Obviously, it can be anything––anything that’s occupying space your mind and regularly surfaces. Whatever’s been nagging at you for however long, asking for your time and attention. For me, signing off on these particular decisions not only had been nagging at me, they had become important in the larger scheme of things. I’m 73. And heading for knee replacement surgery. We never know when our time will come.
It was also important in keeping my promise to follow the model of my mother and leave things organized for family members. So very important, that I’m noticing that I will probably find myself becoming an annoying evangelist to my siblings for getting at this particular project. But that’s another day.
For now, I offer those of you who have managed to avoid, delay, ignore the importance of something that’s been really nagging at you, to bite the bullet and just take time to do it.
You’ll feel a lot better.
PS. The Inspiration Station at my local “Y” comes through yet again:
“There are seven days in a week. Not one of them is Someday.”
On the very day when I had invited one of my helpers over to sort and recyle some of my books, Katie Couric was publicly admitting to being consumed by clutter and sharing what she did about it. This on her 10 am morning TV show where I serendipitously landed in an occasional moment of surfing.
The very next day I happened to run into a consultant who specializes in helping people move, downsize and address the hoarding addiction. On the third day I seemed to be drawn to open a drawer and pull out some old journals. About eight old journals. Perusing their contents, I revisited the pain and anguish of a difficult relationship, recorded over a period of 10 years. First, I was amazed at how much pain and anguish there had been. Second, I decided I never needed to review that period again. And out they went.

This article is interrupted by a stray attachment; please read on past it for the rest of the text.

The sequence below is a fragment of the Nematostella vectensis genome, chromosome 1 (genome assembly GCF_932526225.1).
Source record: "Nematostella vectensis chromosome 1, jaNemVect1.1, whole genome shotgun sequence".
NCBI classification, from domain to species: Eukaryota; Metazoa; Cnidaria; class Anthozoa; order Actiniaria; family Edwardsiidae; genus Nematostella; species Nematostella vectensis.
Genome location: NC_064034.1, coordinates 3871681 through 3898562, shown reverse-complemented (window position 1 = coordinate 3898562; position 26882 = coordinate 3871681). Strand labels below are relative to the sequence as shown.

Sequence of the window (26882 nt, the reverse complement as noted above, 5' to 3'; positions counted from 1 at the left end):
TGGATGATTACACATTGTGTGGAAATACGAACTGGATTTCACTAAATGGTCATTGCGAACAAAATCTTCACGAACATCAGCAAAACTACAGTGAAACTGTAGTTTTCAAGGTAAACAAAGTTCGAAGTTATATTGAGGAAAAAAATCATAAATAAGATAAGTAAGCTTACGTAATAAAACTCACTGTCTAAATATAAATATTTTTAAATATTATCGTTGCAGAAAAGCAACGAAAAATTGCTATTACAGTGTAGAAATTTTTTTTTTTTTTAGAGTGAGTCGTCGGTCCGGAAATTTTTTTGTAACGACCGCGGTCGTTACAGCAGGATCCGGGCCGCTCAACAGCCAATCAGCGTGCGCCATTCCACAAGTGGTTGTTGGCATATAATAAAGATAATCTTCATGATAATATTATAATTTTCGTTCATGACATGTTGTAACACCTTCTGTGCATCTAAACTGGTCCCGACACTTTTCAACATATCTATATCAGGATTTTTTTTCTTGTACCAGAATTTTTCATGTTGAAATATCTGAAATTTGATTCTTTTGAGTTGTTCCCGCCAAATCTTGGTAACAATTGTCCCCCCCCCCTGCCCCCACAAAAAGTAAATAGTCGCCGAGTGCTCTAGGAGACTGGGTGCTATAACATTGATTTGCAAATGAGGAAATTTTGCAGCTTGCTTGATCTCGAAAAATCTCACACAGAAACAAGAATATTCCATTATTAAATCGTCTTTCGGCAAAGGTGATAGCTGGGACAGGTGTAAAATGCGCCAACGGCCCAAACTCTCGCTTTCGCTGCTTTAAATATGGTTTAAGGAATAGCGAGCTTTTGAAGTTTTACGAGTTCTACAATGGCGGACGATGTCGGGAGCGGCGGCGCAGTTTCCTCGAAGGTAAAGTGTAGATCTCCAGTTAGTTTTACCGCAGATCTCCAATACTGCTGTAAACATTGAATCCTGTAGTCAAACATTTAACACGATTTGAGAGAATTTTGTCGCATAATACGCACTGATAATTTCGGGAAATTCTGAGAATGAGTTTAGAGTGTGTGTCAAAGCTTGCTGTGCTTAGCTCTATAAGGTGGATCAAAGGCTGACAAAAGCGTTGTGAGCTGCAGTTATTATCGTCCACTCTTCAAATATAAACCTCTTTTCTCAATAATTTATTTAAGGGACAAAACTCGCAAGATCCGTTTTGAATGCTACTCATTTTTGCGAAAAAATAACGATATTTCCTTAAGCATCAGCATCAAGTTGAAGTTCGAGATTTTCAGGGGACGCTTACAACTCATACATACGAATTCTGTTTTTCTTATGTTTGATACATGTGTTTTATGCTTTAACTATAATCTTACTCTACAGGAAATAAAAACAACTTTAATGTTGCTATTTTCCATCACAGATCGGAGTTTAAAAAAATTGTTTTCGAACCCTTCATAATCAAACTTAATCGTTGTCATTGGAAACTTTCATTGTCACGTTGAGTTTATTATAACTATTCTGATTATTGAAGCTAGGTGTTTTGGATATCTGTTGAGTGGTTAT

What seemed to keep happening during those three days, focused my attention and prompted this blog–in the form of a very short reminder to all of us.
Bottom line: If you are going to move on to a new phase of life, or a new goal in life, or more of what you want in life, it’s important to make room for it. Take the time to toss what you don’t want or need any more.
Not that this is always a short task, an easy task, or a fun task. Some tosses you can do alone and for some you’ll want some help. Helpers abound in your local area and on the internet. Visit theflylady.net for a great romp through this topic. She offers specific and playful tools, suggestions and products for decluttering.
And then there are the inevitable feelings. You’ll want to notice and be gentle with any feelings of fear that you’ll miss whatever it is, any guilt about the memories that surface, or regrets that you’ve stored whatever it is away, unused for so many years. Like so many things, taking the time to toss may also require taking additional time; to savor the memories, or to grieve the impending loss, or both.